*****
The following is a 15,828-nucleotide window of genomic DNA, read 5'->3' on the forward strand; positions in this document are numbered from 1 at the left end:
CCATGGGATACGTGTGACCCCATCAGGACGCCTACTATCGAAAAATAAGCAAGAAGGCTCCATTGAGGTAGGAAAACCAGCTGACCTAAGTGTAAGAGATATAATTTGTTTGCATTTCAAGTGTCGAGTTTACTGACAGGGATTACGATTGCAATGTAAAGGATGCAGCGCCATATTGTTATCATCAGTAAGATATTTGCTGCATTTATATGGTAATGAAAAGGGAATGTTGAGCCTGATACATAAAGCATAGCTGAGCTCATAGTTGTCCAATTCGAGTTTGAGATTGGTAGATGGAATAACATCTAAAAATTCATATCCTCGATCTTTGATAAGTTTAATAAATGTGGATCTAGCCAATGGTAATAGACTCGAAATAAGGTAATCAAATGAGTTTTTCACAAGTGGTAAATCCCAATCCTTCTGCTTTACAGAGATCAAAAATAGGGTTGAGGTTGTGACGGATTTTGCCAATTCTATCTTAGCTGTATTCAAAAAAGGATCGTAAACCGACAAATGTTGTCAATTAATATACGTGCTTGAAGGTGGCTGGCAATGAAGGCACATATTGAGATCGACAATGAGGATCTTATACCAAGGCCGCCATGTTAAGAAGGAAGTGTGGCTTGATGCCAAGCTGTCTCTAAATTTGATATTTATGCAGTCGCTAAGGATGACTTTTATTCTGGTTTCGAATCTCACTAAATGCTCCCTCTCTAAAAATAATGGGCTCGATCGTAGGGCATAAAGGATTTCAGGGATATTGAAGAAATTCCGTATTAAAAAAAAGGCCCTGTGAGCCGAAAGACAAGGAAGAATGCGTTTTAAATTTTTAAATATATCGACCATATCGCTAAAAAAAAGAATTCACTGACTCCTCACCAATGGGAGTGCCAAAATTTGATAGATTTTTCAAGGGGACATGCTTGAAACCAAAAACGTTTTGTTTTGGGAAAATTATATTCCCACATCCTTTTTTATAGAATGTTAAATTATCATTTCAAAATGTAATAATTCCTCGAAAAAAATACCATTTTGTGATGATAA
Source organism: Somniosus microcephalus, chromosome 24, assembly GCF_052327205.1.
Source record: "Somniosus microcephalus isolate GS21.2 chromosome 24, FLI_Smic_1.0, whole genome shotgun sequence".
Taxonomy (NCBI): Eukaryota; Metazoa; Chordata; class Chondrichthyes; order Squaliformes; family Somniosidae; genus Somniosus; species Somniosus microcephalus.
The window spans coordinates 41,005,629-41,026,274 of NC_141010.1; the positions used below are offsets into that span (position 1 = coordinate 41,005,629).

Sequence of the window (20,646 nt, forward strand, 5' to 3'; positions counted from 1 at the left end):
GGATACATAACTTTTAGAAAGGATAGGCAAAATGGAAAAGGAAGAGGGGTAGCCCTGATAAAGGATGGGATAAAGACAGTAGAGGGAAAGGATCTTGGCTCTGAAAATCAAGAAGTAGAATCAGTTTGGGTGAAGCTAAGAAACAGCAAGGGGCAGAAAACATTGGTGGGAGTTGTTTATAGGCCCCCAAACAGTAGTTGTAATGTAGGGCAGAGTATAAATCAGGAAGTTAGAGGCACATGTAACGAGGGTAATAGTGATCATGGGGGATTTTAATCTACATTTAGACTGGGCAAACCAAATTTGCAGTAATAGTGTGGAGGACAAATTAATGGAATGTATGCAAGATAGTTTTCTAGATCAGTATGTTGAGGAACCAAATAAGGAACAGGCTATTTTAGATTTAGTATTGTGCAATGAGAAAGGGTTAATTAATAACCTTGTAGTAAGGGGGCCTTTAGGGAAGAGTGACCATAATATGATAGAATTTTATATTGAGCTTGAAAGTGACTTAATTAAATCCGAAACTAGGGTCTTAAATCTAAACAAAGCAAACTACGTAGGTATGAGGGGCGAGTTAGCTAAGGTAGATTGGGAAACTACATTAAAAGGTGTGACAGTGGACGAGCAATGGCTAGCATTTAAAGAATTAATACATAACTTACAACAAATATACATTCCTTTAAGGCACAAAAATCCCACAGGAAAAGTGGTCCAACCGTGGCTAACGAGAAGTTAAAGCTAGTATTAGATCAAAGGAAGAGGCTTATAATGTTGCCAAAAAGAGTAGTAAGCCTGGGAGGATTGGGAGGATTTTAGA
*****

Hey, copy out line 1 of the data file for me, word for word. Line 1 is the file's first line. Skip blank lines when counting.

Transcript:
The following is a 15,828-nucleotide window of genomic DNA, read 5'->3' on the forward strand; positions in this document are numbered from 1 at the left end: